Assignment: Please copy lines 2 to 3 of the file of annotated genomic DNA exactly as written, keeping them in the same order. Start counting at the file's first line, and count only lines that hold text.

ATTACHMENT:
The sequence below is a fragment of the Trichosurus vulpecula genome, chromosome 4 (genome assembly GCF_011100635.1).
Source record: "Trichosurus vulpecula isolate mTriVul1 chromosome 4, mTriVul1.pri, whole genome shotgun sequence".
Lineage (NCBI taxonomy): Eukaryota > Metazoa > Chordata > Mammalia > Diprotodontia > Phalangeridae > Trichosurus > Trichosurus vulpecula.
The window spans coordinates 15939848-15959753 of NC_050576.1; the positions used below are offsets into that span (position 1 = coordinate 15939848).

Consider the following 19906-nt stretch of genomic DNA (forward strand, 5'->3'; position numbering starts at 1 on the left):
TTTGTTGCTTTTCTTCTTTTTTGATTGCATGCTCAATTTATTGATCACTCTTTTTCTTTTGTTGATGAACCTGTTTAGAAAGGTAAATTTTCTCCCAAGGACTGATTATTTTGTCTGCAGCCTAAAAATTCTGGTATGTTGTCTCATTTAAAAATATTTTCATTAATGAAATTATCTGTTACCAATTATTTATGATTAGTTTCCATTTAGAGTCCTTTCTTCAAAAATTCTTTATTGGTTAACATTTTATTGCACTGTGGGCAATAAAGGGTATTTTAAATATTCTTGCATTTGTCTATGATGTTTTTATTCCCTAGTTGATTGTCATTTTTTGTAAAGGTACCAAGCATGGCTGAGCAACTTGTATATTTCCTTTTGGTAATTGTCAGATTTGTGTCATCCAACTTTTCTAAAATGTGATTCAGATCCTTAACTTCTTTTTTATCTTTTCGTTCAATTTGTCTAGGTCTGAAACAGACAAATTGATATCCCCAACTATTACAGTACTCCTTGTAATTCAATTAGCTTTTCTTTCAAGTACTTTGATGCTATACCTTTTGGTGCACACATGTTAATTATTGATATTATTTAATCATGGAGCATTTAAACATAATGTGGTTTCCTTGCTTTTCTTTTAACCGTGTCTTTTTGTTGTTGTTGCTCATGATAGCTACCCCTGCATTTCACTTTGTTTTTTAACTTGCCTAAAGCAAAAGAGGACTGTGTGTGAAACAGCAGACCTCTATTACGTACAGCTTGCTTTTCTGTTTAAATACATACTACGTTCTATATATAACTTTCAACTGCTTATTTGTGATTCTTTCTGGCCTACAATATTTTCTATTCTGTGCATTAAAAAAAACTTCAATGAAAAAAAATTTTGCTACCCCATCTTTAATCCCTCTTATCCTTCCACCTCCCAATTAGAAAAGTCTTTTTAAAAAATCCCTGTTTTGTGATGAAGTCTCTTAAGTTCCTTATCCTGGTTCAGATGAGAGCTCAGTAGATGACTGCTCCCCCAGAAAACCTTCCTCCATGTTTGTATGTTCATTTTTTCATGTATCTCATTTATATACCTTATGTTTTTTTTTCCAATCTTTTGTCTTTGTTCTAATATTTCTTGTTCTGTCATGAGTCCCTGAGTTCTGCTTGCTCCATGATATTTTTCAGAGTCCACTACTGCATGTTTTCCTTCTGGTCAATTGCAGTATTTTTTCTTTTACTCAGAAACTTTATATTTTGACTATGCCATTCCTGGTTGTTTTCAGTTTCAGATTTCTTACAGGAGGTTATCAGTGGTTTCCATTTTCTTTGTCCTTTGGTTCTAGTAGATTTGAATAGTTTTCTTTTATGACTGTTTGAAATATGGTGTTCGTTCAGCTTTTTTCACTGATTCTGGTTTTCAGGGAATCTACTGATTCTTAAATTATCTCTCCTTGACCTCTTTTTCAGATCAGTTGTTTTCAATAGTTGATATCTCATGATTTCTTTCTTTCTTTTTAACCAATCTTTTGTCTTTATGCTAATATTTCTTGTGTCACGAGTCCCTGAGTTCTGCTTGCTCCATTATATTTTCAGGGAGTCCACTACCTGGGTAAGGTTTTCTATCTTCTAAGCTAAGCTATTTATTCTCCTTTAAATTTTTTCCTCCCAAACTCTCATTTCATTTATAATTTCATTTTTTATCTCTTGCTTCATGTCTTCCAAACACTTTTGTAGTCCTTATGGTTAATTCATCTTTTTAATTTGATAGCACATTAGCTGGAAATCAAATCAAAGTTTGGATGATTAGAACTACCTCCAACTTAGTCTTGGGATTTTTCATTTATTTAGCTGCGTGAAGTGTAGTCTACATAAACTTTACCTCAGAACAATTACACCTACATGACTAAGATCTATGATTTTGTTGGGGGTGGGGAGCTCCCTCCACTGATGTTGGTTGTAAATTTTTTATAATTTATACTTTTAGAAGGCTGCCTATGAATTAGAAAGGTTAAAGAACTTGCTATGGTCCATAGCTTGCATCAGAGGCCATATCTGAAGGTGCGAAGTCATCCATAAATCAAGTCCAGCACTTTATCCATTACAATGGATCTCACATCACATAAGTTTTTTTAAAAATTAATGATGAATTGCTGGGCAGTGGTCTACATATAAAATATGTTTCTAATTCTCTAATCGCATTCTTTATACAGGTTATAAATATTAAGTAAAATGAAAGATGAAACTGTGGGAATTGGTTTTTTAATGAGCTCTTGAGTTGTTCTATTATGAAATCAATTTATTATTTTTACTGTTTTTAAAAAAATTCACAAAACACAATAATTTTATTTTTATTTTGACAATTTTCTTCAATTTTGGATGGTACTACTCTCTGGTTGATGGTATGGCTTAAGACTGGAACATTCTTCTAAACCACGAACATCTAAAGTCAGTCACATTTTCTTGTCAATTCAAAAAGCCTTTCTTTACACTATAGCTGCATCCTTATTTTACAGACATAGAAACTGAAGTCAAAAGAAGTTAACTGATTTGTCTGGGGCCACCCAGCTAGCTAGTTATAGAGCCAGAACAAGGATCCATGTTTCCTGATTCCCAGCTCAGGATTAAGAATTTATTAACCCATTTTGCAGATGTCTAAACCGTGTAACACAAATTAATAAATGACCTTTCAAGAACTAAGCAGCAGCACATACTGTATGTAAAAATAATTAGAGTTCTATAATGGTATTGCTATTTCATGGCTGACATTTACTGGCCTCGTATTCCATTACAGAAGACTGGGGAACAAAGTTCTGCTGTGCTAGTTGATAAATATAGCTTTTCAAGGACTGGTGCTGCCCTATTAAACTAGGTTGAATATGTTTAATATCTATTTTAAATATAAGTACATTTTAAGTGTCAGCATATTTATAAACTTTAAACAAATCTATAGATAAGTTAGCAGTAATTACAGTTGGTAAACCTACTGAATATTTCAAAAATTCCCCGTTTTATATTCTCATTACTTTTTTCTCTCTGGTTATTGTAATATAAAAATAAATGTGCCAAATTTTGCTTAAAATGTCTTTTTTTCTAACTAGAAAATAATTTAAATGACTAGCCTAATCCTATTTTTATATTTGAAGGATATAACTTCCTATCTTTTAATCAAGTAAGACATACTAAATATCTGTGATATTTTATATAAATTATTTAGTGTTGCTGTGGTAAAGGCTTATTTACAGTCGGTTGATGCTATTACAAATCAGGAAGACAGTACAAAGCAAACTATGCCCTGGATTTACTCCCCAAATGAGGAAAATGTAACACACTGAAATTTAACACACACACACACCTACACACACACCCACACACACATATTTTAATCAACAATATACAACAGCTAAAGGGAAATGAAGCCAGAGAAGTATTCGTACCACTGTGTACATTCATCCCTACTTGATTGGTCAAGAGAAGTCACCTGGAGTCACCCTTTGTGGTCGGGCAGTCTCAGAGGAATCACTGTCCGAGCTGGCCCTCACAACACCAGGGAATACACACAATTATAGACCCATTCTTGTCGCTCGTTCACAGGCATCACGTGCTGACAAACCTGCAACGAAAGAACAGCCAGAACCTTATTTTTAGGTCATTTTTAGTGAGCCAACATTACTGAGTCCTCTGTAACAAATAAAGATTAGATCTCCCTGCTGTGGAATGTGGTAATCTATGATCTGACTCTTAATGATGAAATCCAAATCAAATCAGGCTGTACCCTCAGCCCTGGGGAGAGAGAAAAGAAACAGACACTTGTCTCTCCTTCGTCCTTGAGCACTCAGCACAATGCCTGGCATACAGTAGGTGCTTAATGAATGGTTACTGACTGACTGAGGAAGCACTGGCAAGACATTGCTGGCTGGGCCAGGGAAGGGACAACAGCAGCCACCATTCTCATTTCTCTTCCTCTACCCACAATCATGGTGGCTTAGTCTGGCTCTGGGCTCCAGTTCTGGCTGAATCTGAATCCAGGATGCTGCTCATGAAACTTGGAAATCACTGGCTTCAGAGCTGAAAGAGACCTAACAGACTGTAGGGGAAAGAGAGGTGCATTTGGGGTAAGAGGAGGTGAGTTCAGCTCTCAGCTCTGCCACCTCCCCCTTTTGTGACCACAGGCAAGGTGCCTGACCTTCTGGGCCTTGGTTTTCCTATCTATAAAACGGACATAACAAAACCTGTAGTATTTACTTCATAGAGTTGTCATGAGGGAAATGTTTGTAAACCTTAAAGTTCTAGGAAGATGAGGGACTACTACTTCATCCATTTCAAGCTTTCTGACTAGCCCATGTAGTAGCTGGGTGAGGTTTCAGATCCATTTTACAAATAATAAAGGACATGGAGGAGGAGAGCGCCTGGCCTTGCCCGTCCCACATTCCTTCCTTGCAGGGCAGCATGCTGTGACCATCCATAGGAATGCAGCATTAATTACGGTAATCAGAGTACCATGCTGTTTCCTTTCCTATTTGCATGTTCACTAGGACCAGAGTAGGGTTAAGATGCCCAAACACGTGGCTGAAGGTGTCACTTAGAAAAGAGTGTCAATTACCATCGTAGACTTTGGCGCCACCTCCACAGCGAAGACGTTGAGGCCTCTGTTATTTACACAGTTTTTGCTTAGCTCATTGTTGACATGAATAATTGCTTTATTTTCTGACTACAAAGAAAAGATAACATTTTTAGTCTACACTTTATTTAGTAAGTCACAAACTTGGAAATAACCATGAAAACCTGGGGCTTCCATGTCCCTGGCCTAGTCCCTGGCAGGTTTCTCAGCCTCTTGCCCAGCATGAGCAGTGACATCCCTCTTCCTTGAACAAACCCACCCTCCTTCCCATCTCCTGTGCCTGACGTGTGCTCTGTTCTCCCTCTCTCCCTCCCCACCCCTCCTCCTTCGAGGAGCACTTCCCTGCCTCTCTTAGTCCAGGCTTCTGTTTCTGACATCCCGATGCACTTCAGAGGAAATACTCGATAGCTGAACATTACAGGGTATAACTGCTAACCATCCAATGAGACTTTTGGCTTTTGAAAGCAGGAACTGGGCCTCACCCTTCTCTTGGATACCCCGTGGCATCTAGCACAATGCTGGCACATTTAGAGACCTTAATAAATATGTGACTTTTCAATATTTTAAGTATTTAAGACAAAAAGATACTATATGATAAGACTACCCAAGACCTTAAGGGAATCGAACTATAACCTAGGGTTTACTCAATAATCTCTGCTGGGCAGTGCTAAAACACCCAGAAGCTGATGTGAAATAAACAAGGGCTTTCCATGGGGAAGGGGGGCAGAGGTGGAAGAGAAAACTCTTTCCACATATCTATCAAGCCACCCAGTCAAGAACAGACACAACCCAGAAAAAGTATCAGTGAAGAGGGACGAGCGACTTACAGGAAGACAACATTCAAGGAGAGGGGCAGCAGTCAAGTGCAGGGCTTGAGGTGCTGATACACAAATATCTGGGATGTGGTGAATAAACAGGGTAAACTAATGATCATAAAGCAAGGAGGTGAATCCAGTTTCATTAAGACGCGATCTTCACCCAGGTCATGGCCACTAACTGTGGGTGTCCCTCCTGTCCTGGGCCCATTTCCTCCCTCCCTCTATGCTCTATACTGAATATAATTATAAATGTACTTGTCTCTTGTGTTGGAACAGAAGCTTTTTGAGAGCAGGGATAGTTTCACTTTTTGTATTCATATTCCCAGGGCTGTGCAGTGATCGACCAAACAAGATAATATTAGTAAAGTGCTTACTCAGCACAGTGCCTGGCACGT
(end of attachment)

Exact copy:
Source record: "Trichosurus vulpecula isolate mTriVul1 chromosome 4, mTriVul1.pri, whole genome shotgun sequence".
Lineage (NCBI taxonomy): Eukaryota > Metazoa > Chordata > Mammalia > Diprotodontia > Phalangeridae > Trichosurus > Trichosurus vulpecula.